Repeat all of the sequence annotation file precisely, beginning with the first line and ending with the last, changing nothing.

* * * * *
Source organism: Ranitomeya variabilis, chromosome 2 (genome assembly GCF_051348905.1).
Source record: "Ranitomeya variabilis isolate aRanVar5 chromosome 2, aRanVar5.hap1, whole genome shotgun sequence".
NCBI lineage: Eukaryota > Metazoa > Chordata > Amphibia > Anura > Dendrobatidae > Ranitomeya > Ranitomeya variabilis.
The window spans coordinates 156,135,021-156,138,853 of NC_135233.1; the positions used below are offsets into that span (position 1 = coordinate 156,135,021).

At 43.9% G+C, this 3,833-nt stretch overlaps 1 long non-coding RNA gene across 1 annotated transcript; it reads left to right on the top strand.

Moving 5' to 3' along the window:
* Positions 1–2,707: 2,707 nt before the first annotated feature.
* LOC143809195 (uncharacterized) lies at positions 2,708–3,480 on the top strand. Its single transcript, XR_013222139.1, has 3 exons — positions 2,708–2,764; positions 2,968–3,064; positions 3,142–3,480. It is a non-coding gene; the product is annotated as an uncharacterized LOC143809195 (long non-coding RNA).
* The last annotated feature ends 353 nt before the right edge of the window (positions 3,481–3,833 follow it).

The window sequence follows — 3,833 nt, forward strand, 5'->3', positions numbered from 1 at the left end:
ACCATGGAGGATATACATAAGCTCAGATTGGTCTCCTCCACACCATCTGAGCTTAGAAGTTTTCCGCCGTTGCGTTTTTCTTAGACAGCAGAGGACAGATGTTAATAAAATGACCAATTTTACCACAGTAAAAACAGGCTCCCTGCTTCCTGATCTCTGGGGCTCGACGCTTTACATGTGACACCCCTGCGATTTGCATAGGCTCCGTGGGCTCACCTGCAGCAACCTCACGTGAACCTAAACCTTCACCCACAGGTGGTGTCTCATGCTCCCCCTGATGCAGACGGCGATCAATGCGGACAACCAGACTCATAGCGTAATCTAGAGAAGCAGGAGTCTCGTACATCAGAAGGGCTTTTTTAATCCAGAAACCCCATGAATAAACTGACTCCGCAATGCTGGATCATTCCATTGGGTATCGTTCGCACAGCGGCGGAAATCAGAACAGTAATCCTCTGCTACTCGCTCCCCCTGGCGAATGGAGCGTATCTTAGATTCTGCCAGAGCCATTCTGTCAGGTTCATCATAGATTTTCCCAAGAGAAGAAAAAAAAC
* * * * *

Source organism: Ranitomeya variabilis, chromosome 2 (genome assembly GCF_051348905.1).
Source record: "Ranitomeya variabilis isolate aRanVar5 chromosome 2, aRanVar5.hap1, whole genome shotgun sequence".
NCBI lineage: Eukaryota > Metazoa > Chordata > Amphibia > Anura > Dendrobatidae > Ranitomeya > Ranitomeya variabilis.
The window spans coordinates 156,135,021-156,138,853 of NC_135233.1; the positions used below are offsets into that span (position 1 = coordinate 156,135,021).

At 43.9% G+C, this 3,833-nt stretch overlaps 1 long non-coding RNA gene across 1 annotated transcript; it reads left to right on the top strand.

Moving 5' to 3' along the window:
* Positions 1–2,707: 2,707 nt before the first annotated feature.
* LOC143809195 (uncharacterized) lies at positions 2,708–3,480 on the top strand. Its single transcript, XR_013222139.1, has 3 exons — positions 2,708–2,764; positions 2,968–3,064; positions 3,142–3,480. It is a non-coding gene; the product is annotated as an uncharacterized LOC143809195 (long non-coding RNA).
* The last annotated feature ends 353 nt before the right edge of the window (positions 3,481–3,833 follow it).

The window sequence follows — 3,833 nt, forward strand, 5'->3', positions numbered from 1 at the left end:
ACCATGGAGGATATACATAAGCTCAGATTGGTCTCCTCCACACCATCTGAGCTTAGAAGTTTTCCGCCGTTGCGTTTTTCTTAGACAGCAGAGGACAGATGTTAATAAAATGACCAATTTTACCACAGTAAAAACAGGCTCCCTGCTTCCTGATCTCTGGGGCTCGACGCTTTACATGTGACACCCCTGCGATTTGCATAGGCTCCGTGGGCTCACCTGCAGCAACCTCACGTGAACCTAAACCTTCACCCACAGGTGGTGTCTCATGCTCCCCCTGATGCAGACGGCGATCAATGCGGACAACCAGACTCATAGCGTAATCTAGAGAAGCAGGAGTCTCGTACATCAGAAGGGCTTTTTTAATCCAGAAACCCCATGAATAAACTGACTCCGCAATGCTGGATCATTCCATTGGGTATCGTTCGCACAGCGGCGGAAATCAGAACAGTAATCCTCTGCTACTCGCTCCCCCTGGCGAATGGAGCGTATCTTAGATTCTGCCAGAGCCATTCTGTCAGGTTCATCATAGATTTTCCCAAGAGAAGAAAAAAAAC